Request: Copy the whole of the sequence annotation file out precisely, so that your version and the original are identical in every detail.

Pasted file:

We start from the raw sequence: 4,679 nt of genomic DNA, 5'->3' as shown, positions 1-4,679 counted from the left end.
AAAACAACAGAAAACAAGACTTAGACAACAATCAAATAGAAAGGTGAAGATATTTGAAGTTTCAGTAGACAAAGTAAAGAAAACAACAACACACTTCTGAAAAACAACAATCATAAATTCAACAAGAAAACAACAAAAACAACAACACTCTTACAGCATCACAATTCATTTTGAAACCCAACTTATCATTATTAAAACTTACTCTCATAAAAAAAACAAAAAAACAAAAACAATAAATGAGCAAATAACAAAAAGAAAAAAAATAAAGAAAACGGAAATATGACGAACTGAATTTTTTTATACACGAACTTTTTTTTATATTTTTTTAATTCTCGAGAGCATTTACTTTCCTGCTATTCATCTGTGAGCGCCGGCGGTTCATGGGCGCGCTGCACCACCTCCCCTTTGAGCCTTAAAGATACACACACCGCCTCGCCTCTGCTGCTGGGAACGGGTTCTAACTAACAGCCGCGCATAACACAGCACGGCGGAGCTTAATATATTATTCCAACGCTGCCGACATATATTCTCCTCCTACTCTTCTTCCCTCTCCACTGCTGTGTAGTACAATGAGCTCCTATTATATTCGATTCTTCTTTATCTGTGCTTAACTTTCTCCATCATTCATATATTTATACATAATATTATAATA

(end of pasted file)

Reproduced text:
We start from the raw sequence: 4,679 nt of genomic DNA, 5'->3' as shown, positions 1-4,679 counted from the left end.
AAAACAACAGAAAACAAGACTTAGACAACAATCAAATAGAAAGGTGAAGATATTTGAAGTTTCAGTAGACAAAGTAAAGAAAACAACAACACACTTCTGAAAAACAACAATCATAAATTCAACAAGAAAACAACAAAAACAACAACACTCTTACAGCATCACAATTCATTTTGAAACCCAACTTATCATTATTAAAACTTACTCTCATAAAAAAAACAAAAAAACAAAAACAATAAATGAGCAAATAACAAAAAGAAAAAAAATAAAGAAAACGGAAATATGACGAACTGAATTTTTTTATACACGAACTTTTTTTTATATTTTTTTAATTCTCGAGAGCATTTACTTTCCTGCTATTCATCTGTGAGCGCCGGCGGTTCATGGGCGCGCTGCACCACCTCCCCTTTGAGCCTTAAAGATACACACACCGCCTCGCCTCTGCTGCTGGGAACGGGTTCTAACTAACAGCCGCGCATAACACAGCACGGCGGAGCTTAATATATTATTCCAACGCTGCCGACATATATTCTCCTCCTACTCTTCTTCCCTCTCCACTGCTGTGTAGTACAATGAGCTCCTATTATATTCGATTCTTCTTTATCTGTGCTTAACTTTCTCCATCATTCATATATTTATACATAATATTATAATA